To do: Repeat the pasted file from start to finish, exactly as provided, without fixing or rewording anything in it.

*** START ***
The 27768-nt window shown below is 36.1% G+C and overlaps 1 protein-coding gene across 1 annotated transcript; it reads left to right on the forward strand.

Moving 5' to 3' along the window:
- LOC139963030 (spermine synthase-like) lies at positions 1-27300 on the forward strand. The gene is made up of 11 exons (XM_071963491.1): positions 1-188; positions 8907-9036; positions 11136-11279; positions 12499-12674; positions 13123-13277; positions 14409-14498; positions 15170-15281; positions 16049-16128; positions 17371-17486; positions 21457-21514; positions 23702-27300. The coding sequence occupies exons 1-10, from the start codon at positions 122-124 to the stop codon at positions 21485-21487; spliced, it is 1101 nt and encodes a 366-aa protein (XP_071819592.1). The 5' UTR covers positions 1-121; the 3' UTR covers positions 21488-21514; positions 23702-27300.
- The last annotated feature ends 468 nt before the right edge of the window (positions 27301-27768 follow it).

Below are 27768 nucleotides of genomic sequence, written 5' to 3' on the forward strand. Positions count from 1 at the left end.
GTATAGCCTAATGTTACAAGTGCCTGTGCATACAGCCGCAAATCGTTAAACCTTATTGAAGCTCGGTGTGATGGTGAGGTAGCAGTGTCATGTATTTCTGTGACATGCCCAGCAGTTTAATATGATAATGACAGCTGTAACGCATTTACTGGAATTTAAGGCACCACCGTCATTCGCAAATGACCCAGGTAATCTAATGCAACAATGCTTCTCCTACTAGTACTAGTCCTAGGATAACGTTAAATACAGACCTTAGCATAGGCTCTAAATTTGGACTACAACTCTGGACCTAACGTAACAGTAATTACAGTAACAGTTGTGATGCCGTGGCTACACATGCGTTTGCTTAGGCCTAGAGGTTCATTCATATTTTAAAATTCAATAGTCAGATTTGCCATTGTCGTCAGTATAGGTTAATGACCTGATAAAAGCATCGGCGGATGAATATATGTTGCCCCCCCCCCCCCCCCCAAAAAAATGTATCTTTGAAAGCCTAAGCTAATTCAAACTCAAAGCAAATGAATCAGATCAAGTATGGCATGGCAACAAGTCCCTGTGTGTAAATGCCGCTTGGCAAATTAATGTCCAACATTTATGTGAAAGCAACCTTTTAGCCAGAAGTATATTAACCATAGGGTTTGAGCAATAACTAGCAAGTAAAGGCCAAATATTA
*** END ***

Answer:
The 27768-nt window shown below is 36.1% G+C and overlaps 1 protein-coding gene across 1 annotated transcript; it reads left to right on the forward strand.

Moving 5' to 3' along the window:
- LOC139963030 (spermine synthase-like) lies at positions 1-27300 on the forward strand. The gene is made up of 11 exons (XM_071963491.1): positions 1-188; positions 8907-9036; positions 11136-11279; positions 12499-12674; positions 13123-13277; positions 14409-14498; positions 15170-15281; positions 16049-16128; positions 17371-17486; positions 21457-21514; positions 23702-27300. The coding sequence occupies exons 1-10, from the start codon at positions 122-124 to the stop codon at positions 21485-21487; spliced, it is 1101 nt and encodes a 366-aa protein (XP_071819592.1). The 5' UTR covers positions 1-121; the 3' UTR covers positions 21488-21514; positions 23702-27300.
- The last annotated feature ends 468 nt before the right edge of the window (positions 27301-27768 follow it).

Below are 27768 nucleotides of genomic sequence, written 5' to 3' on the forward strand. Positions count from 1 at the left end.
GTATAGCCTAATGTTACAAGTGCCTGTGCATACAGCCGCAAATCGTTAAACCTTATTGAAGCTCGGTGTGATGGTGAGGTAGCAGTGTCATGTATTTCTGTGACATGCCCAGCAGTTTAATATGATAATGACAGCTGTAACGCATTTACTGGAATTTAAGGCACCACCGTCATTCGCAAATGACCCAGGTAATCTAATGCAACAATGCTTCTCCTACTAGTACTAGTCCTAGGATAACGTTAAATACAGACCTTAGCATAGGCTCTAAATTTGGACTACAACTCTGGACCTAACGTAACAGTAATTACAGTAACAGTTGTGATGCCGTGGCTACACATGCGTTTGCTTAGGCCTAGAGGTTCATTCATATTTTAAAATTCAATAGTCAGATTTGCCATTGTCGTCAGTATAGGTTAATGACCTGATAAAAGCATCGGCGGATGAATATATGTTGCCCCCCCCCCCCCCCCCAAAAAAATGTATCTTTGAAAGCCTAAGCTAATTCAAACTCAAAGCAAATGAATCAGATCAAGTATGGCATGGCAACAAGTCCCTGTGTGTAAATGCCGCTTGGCAAATTAATGTCCAACATTTATGTGAAAGCAACCTTTTAGCCAGAAGTATATTAACCATAGGGTTTGAGCAATAACTAGCAAGTAAAGGCCAAATATTA